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By Gerry Fox

Typically, engineering consulting firms have been designing substations using two-dimensional computer aided design software (CAD) since the 1970s. This common technique produces two-dimensional drawings that are completed individually by designers. Any change to the design requires the designer to incorporate the change in each individual drawing manually. This process becomes an inefficient design practice as it increases the potential for error due to duplicated information appearing across multiple drawings. Accuracy is especially critical in the final tender and construction documents where errors and omissions can be very expensive to the client.

The two-dimensional design concept is very time consuming, the process requires manual inputs to populate bills of materials, material quantity reports, equipment numbering, and cable and conduit schedules. When a change occurs to the initial design during the project, all the schedules must be manually updated creating a greater potential for errors or omissions. The reliability of these documents becomes diminished as more changes are requested throughout the project.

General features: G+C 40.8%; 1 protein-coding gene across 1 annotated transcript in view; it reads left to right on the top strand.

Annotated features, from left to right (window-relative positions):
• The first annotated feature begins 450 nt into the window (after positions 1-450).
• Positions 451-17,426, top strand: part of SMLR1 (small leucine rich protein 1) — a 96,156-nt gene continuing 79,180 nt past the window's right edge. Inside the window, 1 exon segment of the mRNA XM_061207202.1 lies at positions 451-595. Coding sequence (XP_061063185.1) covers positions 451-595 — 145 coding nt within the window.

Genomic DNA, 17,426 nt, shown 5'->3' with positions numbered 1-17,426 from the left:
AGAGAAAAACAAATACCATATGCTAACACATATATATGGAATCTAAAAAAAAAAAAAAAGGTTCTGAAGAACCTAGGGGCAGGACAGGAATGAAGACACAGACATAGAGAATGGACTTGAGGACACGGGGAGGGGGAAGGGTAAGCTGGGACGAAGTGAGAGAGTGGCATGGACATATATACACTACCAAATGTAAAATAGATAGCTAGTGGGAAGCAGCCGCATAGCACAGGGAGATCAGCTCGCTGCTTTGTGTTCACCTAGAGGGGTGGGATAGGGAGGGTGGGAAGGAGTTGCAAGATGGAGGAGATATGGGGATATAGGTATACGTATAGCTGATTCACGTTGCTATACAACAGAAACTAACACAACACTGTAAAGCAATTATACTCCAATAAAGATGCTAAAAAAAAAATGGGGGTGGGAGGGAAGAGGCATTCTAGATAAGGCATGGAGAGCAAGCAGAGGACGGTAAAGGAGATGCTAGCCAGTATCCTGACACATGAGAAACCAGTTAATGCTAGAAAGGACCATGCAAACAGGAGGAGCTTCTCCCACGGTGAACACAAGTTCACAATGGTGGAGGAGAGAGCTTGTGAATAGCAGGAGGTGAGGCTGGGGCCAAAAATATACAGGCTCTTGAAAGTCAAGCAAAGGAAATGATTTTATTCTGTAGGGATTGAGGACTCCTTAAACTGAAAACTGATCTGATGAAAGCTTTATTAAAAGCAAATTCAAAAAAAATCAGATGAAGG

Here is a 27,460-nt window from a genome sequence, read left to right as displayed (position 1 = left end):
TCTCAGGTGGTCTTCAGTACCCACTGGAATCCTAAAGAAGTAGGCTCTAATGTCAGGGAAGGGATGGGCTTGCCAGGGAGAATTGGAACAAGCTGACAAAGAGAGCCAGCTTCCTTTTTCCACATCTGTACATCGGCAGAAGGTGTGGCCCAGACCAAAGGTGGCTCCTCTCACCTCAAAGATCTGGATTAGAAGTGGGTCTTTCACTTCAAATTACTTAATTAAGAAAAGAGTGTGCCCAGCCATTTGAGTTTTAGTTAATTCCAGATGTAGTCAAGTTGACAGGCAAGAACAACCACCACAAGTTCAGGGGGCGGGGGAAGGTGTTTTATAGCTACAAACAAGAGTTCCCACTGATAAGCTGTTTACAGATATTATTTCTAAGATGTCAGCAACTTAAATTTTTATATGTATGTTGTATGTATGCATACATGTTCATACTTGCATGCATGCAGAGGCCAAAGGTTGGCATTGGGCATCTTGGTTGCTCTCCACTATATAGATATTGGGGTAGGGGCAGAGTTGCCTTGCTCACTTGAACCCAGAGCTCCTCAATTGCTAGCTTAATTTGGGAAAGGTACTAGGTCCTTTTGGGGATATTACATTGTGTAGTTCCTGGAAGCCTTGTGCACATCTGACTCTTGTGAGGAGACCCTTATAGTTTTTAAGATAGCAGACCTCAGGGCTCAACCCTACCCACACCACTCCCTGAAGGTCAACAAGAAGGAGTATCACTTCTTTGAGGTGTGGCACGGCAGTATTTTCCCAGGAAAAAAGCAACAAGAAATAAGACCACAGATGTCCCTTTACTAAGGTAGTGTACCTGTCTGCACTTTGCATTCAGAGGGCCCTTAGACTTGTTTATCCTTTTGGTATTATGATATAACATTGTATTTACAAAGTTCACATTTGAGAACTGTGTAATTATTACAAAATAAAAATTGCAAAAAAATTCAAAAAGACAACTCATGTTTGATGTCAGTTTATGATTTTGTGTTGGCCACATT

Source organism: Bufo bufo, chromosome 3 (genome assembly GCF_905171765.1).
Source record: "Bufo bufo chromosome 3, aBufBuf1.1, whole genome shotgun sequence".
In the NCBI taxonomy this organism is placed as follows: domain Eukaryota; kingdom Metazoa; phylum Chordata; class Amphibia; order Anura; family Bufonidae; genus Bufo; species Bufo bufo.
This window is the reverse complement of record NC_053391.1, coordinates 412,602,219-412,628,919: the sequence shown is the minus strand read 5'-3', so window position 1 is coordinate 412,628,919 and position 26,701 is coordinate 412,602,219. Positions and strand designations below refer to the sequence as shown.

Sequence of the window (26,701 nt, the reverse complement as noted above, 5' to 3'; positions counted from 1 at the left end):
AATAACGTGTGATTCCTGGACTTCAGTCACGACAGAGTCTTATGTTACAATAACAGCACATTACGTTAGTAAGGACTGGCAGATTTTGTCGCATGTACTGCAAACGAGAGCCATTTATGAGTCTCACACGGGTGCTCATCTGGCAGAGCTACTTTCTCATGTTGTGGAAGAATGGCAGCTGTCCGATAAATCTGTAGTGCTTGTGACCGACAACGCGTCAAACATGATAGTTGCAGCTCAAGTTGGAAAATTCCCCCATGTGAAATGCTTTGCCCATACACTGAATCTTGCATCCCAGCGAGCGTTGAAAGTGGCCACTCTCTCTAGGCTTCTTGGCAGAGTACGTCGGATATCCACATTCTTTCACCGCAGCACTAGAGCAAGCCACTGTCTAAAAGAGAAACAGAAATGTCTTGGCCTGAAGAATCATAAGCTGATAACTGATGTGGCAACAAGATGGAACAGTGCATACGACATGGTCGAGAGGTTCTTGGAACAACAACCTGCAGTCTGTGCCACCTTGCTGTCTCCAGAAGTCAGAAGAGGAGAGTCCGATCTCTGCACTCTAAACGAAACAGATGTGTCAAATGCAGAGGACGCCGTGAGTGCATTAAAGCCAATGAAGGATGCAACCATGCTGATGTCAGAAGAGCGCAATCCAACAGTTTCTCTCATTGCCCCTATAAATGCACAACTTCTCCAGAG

During the review process, large amounts of documents and drawings are required to capture the entire design of the project that leads to an overwhelming amount of information that can swamp a client, making the review and approval process a long and demanding task.

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